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Tuesday, May 9, 2017

Beware of Phishing & Fraudulent Emails, they are looking legitimate!

I wanted to write this post from a personal standpoint on the awareness of phishing and fraudulent emails.  I was absolutely shocked at how legitimate the email and website looked!  Fortunately, I am aware of what is expected, and what are red flags, thanks to my researching for up to date newsletters and blog posts.  However, had I not known about the red flags, I would have submitted all my information.  This could happen to anyone, and that is why I want to share with you the example that just happened to me.  At the end of the article I will provide you with information on reporting phishing emails, fraudulent activity, and/or what to do if you think you have been a victim of identity fraud.

This email looks very similar to an actual email I received from American Express prior (which I will attach the header and footer later).  Here is a screenshot of the email that I received:
The 7 red flags that I want to point out in this email are:
1.  The greeting is vague.  Instead of using my name, it is generalized with "Card member".
2.  The account ending in 0001.  Typically I do not know the last 4 of my card number, and normally do not have it on me to double check.  Also, I like the padlock there to make it look like it is secure.
3.  Although the toolbar looks very much legit, it is different.  I'll show you what it looks like later.
4.  I didn't even recognize this until I was marking the examples for illustration, but the side bar margin is off.  This is where they photoshopped the letter with links to the fraudulent website.  When it was photoshopped and added to the email, it wasn't aligned correctly.
5.  The different fonts and the empty bullet points.
6.  Add us to your address book... this really is suppose to say, update your email.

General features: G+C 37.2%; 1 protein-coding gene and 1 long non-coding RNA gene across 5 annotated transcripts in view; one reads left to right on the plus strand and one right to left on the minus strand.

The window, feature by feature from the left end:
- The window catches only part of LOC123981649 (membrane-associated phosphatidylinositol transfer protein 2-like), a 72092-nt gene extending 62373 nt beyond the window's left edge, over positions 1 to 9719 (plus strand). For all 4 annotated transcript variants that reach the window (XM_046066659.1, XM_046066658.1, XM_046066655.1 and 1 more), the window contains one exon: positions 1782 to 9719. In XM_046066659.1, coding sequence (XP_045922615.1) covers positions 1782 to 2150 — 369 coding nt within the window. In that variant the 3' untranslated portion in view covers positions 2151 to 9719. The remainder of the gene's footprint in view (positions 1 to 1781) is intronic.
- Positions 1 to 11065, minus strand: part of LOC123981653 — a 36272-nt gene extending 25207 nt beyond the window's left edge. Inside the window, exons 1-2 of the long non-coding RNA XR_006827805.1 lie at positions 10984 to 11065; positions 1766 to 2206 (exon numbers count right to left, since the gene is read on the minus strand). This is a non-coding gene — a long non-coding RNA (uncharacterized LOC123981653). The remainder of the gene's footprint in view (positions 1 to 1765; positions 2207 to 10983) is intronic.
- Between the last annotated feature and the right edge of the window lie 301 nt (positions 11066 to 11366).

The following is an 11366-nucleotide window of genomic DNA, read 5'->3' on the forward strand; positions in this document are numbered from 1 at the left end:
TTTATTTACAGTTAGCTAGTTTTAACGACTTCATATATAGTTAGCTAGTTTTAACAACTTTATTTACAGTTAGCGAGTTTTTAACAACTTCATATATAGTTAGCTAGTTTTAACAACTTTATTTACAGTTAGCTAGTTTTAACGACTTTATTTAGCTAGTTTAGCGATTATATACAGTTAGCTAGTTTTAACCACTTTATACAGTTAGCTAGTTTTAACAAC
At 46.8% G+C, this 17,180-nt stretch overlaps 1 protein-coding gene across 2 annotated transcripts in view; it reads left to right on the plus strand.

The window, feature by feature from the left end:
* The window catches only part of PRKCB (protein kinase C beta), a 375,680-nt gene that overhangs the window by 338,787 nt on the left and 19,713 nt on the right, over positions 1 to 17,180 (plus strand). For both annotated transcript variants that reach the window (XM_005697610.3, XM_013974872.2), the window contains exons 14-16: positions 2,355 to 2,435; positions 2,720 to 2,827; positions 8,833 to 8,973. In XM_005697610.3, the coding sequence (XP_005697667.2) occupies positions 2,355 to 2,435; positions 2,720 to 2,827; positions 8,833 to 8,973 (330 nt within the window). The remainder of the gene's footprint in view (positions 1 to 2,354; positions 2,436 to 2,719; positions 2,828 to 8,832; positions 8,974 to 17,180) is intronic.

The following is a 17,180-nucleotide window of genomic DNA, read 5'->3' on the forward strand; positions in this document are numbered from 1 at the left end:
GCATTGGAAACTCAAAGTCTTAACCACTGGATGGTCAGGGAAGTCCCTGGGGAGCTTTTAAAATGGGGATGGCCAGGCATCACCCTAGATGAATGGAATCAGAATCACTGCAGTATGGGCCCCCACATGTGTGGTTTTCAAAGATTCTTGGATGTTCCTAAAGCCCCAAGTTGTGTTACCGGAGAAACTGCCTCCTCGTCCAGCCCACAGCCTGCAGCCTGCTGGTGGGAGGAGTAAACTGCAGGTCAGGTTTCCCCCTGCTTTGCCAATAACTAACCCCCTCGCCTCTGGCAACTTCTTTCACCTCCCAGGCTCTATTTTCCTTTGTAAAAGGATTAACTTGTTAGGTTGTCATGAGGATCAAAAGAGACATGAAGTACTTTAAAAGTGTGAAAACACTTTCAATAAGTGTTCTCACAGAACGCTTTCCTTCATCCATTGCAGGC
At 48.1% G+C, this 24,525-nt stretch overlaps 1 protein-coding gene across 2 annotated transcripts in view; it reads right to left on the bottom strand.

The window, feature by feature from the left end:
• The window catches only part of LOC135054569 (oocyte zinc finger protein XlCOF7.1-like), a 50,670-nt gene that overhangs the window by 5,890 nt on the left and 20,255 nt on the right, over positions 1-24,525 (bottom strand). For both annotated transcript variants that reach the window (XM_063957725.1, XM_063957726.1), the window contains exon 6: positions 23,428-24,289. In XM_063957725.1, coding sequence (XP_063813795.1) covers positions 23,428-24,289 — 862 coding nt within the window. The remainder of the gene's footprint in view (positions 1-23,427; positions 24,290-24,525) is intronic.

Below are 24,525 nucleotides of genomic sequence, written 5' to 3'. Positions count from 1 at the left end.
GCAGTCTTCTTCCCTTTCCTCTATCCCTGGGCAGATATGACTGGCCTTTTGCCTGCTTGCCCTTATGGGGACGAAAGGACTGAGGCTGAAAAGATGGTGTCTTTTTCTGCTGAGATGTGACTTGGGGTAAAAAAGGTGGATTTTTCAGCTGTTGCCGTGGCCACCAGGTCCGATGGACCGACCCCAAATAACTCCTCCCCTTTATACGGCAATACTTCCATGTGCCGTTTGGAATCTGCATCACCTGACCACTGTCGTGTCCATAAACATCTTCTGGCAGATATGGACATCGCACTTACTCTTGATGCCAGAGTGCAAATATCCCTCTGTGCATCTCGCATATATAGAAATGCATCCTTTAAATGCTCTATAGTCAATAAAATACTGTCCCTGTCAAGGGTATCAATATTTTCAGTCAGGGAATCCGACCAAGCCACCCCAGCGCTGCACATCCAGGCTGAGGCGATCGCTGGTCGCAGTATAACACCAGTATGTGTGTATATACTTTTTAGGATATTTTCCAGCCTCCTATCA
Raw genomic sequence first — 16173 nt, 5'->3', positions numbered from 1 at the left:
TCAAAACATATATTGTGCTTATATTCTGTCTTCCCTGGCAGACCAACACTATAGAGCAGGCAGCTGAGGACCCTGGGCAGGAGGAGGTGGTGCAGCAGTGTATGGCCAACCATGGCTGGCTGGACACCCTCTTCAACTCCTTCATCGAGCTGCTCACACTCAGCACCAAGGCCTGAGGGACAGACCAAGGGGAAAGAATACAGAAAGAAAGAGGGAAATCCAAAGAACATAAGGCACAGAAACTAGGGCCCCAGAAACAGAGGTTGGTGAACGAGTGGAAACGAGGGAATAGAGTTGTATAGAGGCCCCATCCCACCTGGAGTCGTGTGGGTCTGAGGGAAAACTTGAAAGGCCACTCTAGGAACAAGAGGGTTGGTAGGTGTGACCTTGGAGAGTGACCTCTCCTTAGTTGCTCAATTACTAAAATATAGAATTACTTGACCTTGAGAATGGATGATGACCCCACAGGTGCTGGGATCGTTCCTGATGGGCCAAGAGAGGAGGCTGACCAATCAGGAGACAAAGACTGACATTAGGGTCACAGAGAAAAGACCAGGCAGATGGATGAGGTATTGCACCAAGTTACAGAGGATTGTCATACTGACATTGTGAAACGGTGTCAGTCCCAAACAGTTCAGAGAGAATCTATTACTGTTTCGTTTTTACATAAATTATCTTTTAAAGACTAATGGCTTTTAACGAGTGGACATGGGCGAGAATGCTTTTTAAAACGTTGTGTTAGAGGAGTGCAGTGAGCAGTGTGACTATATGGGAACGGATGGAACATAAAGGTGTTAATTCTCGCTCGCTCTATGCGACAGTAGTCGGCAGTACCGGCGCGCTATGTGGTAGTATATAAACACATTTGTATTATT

7.  The last red flag on the email is "customer service" link.  American Express refers to it as "Customer Care".
A few other red flags to keep in mind:
1.  This email was sent to an email that was not even registered to my account.
2.  I have never had a financial company email me to confirm a bank account by clicking on a link.
3.  Believe it or not, I really did click on the link which took me to an American Express website (not the real one, of course).  When I got to the website, it wanted me to fill out my personal information (name, address, phone number).  I normally would just log in with my ID and password.  As I skimmed the page, I saw they were requesting my DOB, Amex credit card number, social security number, and my banking verify my payment account.  I immediately closed the page, and clicked on the link again to see the web address.  Well, this time it came up as ( )
4.  Last, I clicked on the receiver to view the email address.  It said American Express, but when you open the contact, the email was not even related to any financial institute.

Below are examples of an actual email I did receive from American Express previously.

1.  In the Header, you will notice they use the card members full name.  It is not generalized.
2.  Refer to #3 above.  I would not have known this if I didn't have something to refer to, but it illustrates how real it looks.
3.  It has the same account ending, they do put the last 4 of your card number here (I deleted mine for obvious reasons).  However, they don't have the padlock here.

The Footer is even more difficult to spot if you do not have anything to compare to.  
1.  American Express wants you to update your email, not add them to your address book.
2.  As mentioned above, American Express has "Customer Care" instead of "Customer Service"

Once again, I have received some phishing emails in the past, but this one really surprised me, and I wanted to share this example.

PLEASE BE CAREFUL when responding to phone calls, emails, websites that contain personal information.
Here are some things to keep in mind:
1.  If you are unsure if an email is legitimate, go directly to the website and log in, or Call the company direct.
2.  When you have an account and login ID/password with a company, you will not surpass signing in to your account and fill in your personal information to update your information.
3.  Open up the sender's contact to make sure it is tied to the company (ie.

What do you do when you received a phishing email or submitted your personal information?
You will want to report it immediately to The Federal Trade Commision at
You can report Phishing Scams here: Your financial company, American Express in this case, will typically have a way to contact them regarding phishing emails or fraudulent activity.
If you feel like your identity is being compromised, this link will help you get started: